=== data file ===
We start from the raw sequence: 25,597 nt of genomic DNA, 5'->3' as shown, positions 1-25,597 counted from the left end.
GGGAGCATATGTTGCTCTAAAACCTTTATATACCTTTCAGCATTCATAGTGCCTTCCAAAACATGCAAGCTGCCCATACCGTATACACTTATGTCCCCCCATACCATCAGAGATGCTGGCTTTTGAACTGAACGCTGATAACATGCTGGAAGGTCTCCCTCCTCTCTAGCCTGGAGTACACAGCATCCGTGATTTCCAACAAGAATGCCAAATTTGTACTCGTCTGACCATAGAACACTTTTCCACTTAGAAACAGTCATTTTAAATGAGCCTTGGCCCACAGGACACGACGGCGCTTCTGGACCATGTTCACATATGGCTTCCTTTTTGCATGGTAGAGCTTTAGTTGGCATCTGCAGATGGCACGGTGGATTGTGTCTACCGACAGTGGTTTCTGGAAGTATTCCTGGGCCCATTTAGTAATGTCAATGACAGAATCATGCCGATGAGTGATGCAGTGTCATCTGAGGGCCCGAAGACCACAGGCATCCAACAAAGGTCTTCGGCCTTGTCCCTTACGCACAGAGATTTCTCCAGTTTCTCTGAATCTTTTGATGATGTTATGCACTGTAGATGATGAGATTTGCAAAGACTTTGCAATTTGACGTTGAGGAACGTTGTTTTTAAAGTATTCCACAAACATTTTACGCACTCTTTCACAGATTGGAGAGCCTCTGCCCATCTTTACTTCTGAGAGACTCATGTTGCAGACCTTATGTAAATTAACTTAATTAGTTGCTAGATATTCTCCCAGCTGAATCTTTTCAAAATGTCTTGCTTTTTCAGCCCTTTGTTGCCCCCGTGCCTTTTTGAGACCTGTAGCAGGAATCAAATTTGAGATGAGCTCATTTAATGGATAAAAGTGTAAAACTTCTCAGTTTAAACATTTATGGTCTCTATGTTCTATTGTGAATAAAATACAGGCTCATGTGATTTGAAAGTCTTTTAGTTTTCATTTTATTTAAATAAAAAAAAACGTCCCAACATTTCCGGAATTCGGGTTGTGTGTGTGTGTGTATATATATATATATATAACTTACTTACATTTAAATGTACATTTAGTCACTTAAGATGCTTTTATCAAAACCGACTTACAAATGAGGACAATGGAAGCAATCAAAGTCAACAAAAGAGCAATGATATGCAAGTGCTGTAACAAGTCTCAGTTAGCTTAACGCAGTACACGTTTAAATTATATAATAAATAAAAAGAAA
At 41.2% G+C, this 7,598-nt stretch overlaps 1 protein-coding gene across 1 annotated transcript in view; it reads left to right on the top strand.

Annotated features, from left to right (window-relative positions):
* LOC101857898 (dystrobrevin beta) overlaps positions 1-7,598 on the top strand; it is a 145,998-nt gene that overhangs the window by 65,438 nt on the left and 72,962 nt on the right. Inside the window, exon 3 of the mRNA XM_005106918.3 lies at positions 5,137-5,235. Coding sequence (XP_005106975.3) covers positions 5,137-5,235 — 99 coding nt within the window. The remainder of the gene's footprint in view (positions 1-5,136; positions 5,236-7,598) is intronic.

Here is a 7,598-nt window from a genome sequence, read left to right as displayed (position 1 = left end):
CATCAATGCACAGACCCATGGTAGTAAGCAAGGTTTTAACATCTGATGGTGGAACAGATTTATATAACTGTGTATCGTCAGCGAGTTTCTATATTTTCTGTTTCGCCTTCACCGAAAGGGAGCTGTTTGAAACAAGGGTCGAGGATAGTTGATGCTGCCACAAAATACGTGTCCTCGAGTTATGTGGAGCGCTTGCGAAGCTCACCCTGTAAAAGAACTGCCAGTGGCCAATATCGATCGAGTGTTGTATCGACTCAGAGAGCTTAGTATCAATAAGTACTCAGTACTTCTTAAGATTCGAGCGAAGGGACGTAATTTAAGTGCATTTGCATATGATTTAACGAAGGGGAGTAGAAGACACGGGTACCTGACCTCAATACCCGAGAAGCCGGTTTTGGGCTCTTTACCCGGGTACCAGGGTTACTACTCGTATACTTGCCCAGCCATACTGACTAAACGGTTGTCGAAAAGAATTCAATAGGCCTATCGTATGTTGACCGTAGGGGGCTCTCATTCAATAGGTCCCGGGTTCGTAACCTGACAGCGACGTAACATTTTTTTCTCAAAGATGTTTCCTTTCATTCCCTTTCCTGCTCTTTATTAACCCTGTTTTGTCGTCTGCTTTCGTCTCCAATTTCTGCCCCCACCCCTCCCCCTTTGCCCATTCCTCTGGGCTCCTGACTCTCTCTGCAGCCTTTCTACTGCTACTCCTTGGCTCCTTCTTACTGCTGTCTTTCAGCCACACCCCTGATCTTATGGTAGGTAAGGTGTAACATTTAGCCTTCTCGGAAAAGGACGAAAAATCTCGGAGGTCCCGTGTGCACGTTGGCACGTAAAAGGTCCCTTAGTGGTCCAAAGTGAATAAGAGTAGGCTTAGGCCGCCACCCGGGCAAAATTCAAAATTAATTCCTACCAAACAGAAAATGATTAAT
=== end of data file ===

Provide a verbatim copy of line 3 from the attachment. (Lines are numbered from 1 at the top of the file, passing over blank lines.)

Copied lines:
At 41.2% G+C, this 7,598-nt stretch overlaps 1 protein-coding gene across 1 annotated transcript in view; it reads left to right on the top strand.